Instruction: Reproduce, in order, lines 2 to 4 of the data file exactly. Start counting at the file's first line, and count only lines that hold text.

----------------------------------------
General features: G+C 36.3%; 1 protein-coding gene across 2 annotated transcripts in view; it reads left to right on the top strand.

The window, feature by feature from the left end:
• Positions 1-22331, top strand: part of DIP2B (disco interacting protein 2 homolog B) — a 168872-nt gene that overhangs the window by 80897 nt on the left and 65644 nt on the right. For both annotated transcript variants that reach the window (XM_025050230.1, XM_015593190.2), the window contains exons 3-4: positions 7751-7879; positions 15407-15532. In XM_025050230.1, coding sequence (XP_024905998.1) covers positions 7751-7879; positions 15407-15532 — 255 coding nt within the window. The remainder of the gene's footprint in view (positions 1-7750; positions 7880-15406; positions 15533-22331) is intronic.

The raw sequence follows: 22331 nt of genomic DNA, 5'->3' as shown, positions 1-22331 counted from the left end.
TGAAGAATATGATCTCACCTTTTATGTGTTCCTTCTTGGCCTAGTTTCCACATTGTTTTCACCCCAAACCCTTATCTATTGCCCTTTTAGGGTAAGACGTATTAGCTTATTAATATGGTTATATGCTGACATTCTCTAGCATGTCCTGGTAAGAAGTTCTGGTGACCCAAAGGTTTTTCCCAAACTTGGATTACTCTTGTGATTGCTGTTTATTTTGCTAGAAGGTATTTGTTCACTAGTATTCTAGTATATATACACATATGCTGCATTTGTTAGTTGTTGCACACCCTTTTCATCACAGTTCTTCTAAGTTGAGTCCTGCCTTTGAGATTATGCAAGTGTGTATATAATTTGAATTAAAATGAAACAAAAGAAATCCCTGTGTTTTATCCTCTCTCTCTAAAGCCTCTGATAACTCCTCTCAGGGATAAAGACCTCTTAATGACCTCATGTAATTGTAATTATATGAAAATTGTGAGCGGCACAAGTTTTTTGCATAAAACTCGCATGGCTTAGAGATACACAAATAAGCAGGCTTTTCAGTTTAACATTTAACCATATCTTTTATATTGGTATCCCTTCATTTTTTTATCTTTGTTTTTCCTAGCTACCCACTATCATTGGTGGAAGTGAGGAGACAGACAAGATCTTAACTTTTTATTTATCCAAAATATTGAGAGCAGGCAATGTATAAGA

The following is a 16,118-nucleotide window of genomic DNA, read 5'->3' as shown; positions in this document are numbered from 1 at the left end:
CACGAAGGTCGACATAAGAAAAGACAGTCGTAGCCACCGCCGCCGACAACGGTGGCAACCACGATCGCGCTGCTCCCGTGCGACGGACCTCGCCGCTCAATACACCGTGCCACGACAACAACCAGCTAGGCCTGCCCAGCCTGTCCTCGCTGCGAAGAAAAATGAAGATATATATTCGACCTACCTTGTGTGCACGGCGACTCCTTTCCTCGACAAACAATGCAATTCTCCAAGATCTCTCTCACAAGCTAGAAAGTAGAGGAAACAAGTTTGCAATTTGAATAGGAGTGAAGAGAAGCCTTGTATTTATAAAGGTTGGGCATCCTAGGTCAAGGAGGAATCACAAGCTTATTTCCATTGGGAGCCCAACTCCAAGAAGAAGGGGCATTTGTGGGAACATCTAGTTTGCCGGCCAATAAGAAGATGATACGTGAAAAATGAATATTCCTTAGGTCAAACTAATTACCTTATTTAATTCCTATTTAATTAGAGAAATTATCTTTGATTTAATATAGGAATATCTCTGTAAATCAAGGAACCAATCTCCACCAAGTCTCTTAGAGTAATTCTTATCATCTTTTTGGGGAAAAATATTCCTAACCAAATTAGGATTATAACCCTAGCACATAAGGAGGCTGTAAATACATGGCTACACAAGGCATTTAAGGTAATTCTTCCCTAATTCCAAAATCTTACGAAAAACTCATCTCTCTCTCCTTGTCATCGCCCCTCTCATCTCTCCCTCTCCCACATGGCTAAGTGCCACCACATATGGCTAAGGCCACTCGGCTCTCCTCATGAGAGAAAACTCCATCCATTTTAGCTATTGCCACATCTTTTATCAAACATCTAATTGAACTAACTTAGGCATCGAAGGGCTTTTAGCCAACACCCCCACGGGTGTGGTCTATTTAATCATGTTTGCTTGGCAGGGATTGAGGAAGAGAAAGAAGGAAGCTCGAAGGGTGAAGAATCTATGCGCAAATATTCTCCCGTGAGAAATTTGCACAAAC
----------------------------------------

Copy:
The window, feature by feature from the left end:
• Positions 1-22331, top strand: part of DIP2B (disco interacting protein 2 homolog B) — a 168872-nt gene that overhangs the window by 80897 nt on the left and 65644 nt on the right. For both annotated transcript variants that reach the window (XM_025050230.1, XM_015593190.2), the window contains exons 3-4: positions 7751-7879; positions 15407-15532. In XM_025050230.1, coding sequence (XP_024905998.1) covers positions 7751-7879; positions 15407-15532 — 255 coding nt within the window. The remainder of the gene's footprint in view (positions 1-7750; positions 7880-15406; positions 15533-22331) is intronic.

The raw sequence follows: 22331 nt of genomic DNA, 5'->3' as shown, positions 1-22331 counted from the left end.